JourneyOn Today

Jump to:

March 14

Isaiah 61:8-11

8 For I the Lord love justice; I hate robbery and injustice; I will faithfully reward my people and make a permanent covenant with them. 9 Their descendants will be known among the nations, and their posterity among the peoples. All who see them will recognize that they are a people the Lord has blessed. 10 I rejoice greatly in the Lord, I exult in my God; for he has clothed me with the garments of salvation and wrapped me in a robe of righteousness, as a groom wears a turban and as a bride adorns herself with her jewels. 11 For as the earth produces its growth, and as a garden enables what is sown to spring up, so the Lord God will cause righteousness and praise to spring up before all the nations. — Isaiah 61:8-11

Justice, Righteousness and Salvation (and no I don’t mean Superman)

by Parker Bradley
Avenue South Campus

Isaiah 61 is such a beautiful chapter. It rings with the theme of restoration and redemption after times of trial and judgment, and it even looks forward to Jesus. Jesus began His ministry (as recorded in Luke 4) by reading from this very chapter and proclaiming that what was foreseen there had been fulfilled that very day through Him! Our verses today follow the same thought.

When people use the phrase “The God of justice,” often they are thinking about fire and brimstone or the wrath of God. To be sure, those are things to think about, but let’s look at some verses where God speaks to His idea of justice.

I have to admit, Amos is possibly my favorite book in the Bible. It is a tough one to read, however, because God’s voice in it has a different tone than the warmth of the Psalms or the steadiness of Philippians. God was very upset with what was going on. His people, called by His Name, were selling righteous people for silver and the needy for a pair of sandals...trampling the head of the poor…a father and son using the same girl for sex…lying down on garments taken from people who owed them money and using those garments during cultic sexual worship to pagan gods, and then toasting each other with the wine they took in fines from those in hardship (Amos 2:6-8). Yikes. Like I said, it’s pretty rough. So how does the God of justice feel about all this?

Amos 5:16-24 includes some of the hardest verses to read in the whole book, as God turns His back on their empty worship of Him and then memorably declares, “But let justice roll down like a river and righteousness like an ever-flowing stream.” Because of His great love for us, God acts in justice and righteousness against sin and its horrible effects. He is active in the world in His goodness. If you want to stand in the middle of a river, hold your hand out and say, “Stop!” all I can say is, “Good luck stopping the river.” When the God of justice acts on behalf of someone, His good will is surely accomplished, no matter who stands against it—even His own people.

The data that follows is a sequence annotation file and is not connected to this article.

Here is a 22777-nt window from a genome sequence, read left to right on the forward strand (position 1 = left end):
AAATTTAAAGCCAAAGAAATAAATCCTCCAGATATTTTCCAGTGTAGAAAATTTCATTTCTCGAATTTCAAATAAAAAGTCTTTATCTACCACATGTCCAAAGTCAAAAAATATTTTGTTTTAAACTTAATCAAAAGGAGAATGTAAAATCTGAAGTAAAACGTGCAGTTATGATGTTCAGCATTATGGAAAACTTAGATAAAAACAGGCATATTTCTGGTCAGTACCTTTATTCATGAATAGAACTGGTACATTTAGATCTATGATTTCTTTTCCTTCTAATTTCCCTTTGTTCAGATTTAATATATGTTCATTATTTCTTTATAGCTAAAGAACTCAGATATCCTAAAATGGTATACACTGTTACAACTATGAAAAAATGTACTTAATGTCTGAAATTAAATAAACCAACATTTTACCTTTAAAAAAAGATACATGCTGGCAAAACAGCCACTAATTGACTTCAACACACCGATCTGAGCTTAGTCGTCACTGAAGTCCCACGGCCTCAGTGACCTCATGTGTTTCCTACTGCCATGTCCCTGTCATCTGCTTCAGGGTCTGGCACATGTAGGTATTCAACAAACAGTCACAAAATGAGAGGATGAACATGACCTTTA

But wait! It’s not all scary. Amos 5:4, spoken to these same rebellious and wicked people, states clearly, “Seek Me and live.” So that means God’s first desire is not the fire of wrath on sin, but the tenderness of mercy and salvation and the forgiveness of sins we turn away from. “Seek good and not evil that you may live,” He says in 5:14. God loves justice, mercy and salvation, and He wants us also to love them so much that we live them out in our daily lives.

Ok, so let’s plug that into our verses in Isaiah (written much earlier than Amos but carrying the same message). “For I the Lord love justice…I will make an everlasting covenant with them…they are an offspring the Lord has blessed…for He has clothed me with the garments of salvation…He has covered me with the robe of righteousness.” These verses were written to people in Isaiah’s day who were not altogether different from people in Amos’ day. To be honest, it’s written to people not unlike you and me in some of our attitudes and actions.

It’s so fitting that Jesus—who came to reconcile, redeem and rescue us from the brokenness of sin into a right relationship with God—should proclaim the liberty and freedom looked for in this great chapter. God is surely just against the great harm sin does to us and to others through our actions, but (hallelujah!) God is first merciful, gracious and forgiving to those who seek Him today through Jesus Christ. No matter where you are and no matter what you’ve done, seek Him and live! He will not leave you cold and naked; He will clothe you with the garments of salvation and the robe of His righteousness in Christ Jesus: “He who knew no sin but became sin for us that we might become the righteousness of God” (2 Corinthians 5:21).

Praxis

  1. “Seek Me and live.” What does that verse mean to you as you look back over your life?
  2. “He will clothe you with the garments of salvation.” Is that sometimes difficult to accept? Does sin make you feel unworthy of His love?
  3. “He has covered me with the robe of righteousness.” No matter how distant we may feel  at times, God wants to cover your sin and mine with His salvation and righteousness so that we can be near Him always. Let’s confess any sin we may be holding on to and thank God together today for that great truth!